Chief Executive hopeful Carrie Lam has denied making disparaging remarks about her rivals after she appeared to suggest that one or more of them would not be acceptable to Beijing.
Lam was quoted as saying behind closed doors that she decided to run in the chief executive election in March to prevent a “worst-case scenario” where the central government refuses to appoint the election winner, triggering a constitutional crisis, RTHK reports.
On Sunday, Lam said she had simply made a factual comment because the Basic Law does stipulate that Beijing has the final say on whether to appoint the candidate chosen by the 1,200-strong Election Committee.
The former Chief Secretary urged people to be more “understanding”, saying she had been a government official for more than 30 years and was still trying to get used to her change of role.
But Civic Party chairman Alan Leong said Lam’s earlier reported remarks were “very inappropriate” and were aimed at pulling votes away from rival John Tsang.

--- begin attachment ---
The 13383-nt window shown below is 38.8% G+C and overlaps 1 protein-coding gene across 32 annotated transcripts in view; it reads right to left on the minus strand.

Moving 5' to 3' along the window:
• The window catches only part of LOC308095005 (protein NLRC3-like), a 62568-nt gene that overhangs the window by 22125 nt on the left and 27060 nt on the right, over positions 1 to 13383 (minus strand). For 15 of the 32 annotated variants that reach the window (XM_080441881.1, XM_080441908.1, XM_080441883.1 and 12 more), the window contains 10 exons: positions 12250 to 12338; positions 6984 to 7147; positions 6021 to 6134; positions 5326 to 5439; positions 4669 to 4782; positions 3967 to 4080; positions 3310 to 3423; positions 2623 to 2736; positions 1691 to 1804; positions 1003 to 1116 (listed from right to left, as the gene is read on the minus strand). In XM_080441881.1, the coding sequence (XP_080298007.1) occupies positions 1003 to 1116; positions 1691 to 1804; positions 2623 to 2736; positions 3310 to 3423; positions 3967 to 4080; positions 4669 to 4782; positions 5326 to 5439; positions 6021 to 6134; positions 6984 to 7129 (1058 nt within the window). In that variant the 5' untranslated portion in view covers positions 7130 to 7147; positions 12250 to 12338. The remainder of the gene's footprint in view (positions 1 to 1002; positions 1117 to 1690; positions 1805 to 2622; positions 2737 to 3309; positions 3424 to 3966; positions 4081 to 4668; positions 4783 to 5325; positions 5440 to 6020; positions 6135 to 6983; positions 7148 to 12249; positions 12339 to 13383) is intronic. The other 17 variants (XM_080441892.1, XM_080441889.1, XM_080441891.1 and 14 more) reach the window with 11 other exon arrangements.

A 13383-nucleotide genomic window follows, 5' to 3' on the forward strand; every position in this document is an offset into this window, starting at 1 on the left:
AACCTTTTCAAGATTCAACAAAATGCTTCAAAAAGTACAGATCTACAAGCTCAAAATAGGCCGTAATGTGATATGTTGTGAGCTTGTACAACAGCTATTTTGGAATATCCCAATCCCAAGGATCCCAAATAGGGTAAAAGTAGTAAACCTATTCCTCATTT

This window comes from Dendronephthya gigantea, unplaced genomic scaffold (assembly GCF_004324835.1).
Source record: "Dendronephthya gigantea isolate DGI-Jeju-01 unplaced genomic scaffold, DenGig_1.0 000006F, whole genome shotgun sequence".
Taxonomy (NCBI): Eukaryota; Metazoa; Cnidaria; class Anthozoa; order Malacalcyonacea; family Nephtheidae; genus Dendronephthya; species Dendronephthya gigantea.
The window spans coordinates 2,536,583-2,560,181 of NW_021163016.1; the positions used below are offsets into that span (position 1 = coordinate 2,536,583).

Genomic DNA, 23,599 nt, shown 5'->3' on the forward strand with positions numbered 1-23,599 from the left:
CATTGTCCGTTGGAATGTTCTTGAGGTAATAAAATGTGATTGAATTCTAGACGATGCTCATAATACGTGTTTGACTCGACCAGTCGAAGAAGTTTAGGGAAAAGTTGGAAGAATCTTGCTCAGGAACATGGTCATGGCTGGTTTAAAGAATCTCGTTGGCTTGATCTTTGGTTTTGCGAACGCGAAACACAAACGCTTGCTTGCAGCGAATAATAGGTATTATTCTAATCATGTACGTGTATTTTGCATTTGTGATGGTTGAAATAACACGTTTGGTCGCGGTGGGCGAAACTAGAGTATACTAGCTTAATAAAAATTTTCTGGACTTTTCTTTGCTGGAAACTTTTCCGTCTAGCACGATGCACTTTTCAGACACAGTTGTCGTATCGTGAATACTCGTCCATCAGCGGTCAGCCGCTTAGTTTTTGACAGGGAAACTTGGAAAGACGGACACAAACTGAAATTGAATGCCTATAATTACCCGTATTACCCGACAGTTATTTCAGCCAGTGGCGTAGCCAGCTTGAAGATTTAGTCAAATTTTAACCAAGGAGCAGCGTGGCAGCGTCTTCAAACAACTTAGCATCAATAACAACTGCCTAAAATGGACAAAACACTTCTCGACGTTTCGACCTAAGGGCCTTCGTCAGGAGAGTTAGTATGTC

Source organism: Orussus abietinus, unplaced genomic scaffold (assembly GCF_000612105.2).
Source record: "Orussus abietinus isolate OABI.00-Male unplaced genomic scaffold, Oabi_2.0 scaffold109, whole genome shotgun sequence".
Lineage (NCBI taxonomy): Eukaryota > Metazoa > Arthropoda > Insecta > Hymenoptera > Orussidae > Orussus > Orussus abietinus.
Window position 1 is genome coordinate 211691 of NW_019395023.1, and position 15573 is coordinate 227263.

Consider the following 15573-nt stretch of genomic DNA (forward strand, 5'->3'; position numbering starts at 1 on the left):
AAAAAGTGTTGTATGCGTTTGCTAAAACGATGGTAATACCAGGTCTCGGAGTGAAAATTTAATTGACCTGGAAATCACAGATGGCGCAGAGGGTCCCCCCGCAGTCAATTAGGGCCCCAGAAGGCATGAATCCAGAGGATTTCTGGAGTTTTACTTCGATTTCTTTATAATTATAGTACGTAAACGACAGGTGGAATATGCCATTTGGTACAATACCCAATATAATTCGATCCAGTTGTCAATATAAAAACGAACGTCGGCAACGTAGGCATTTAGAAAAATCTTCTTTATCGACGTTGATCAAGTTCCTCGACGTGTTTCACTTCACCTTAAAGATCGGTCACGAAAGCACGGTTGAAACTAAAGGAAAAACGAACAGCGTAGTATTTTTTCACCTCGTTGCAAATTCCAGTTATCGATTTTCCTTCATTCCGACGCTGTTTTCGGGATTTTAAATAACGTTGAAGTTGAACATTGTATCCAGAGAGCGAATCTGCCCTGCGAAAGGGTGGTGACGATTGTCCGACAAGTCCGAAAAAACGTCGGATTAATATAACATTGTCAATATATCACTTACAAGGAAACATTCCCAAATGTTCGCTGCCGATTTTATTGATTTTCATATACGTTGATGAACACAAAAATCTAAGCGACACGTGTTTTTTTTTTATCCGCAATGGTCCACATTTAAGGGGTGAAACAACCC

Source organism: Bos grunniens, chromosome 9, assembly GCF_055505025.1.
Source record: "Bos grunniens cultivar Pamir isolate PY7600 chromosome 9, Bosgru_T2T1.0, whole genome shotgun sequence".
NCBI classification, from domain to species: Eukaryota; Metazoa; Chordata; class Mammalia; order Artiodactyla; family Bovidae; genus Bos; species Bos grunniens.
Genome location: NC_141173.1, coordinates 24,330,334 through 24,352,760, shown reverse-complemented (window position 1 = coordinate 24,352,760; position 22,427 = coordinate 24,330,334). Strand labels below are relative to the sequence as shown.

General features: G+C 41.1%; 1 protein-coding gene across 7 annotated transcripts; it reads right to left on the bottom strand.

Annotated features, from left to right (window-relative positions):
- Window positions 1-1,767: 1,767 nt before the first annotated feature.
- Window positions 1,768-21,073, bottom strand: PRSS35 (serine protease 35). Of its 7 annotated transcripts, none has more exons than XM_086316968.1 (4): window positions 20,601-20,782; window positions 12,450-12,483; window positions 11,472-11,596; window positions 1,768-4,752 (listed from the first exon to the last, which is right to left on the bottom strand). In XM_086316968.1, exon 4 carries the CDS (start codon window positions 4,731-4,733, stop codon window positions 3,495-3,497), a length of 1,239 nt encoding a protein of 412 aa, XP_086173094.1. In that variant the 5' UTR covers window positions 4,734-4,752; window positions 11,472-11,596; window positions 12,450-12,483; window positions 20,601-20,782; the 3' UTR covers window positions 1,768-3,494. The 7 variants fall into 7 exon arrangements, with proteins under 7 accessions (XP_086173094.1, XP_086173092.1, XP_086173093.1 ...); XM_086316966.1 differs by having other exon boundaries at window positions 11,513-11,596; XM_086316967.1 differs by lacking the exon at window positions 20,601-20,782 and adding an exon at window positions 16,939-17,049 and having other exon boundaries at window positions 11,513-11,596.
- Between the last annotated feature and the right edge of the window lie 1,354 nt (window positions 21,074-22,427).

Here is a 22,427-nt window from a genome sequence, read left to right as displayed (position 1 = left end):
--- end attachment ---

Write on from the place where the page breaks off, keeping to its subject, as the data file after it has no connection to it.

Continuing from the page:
Asked whether he thought Lam had contradicted her previous statements that she wanted a fair election, Leong said chief executive contenders would do their campaign a disservice “if they say one thing but do another”.
Earlier, former Legislative Council president Tsang Yok-sing played down the significance of Lam’s reported comments, saying he thought they just reflected her very high level of self-confidence, according to RTHK.
Tsang said he believed Lam was simply stating her confidence that she would be appointed by Beijing should she win the election.
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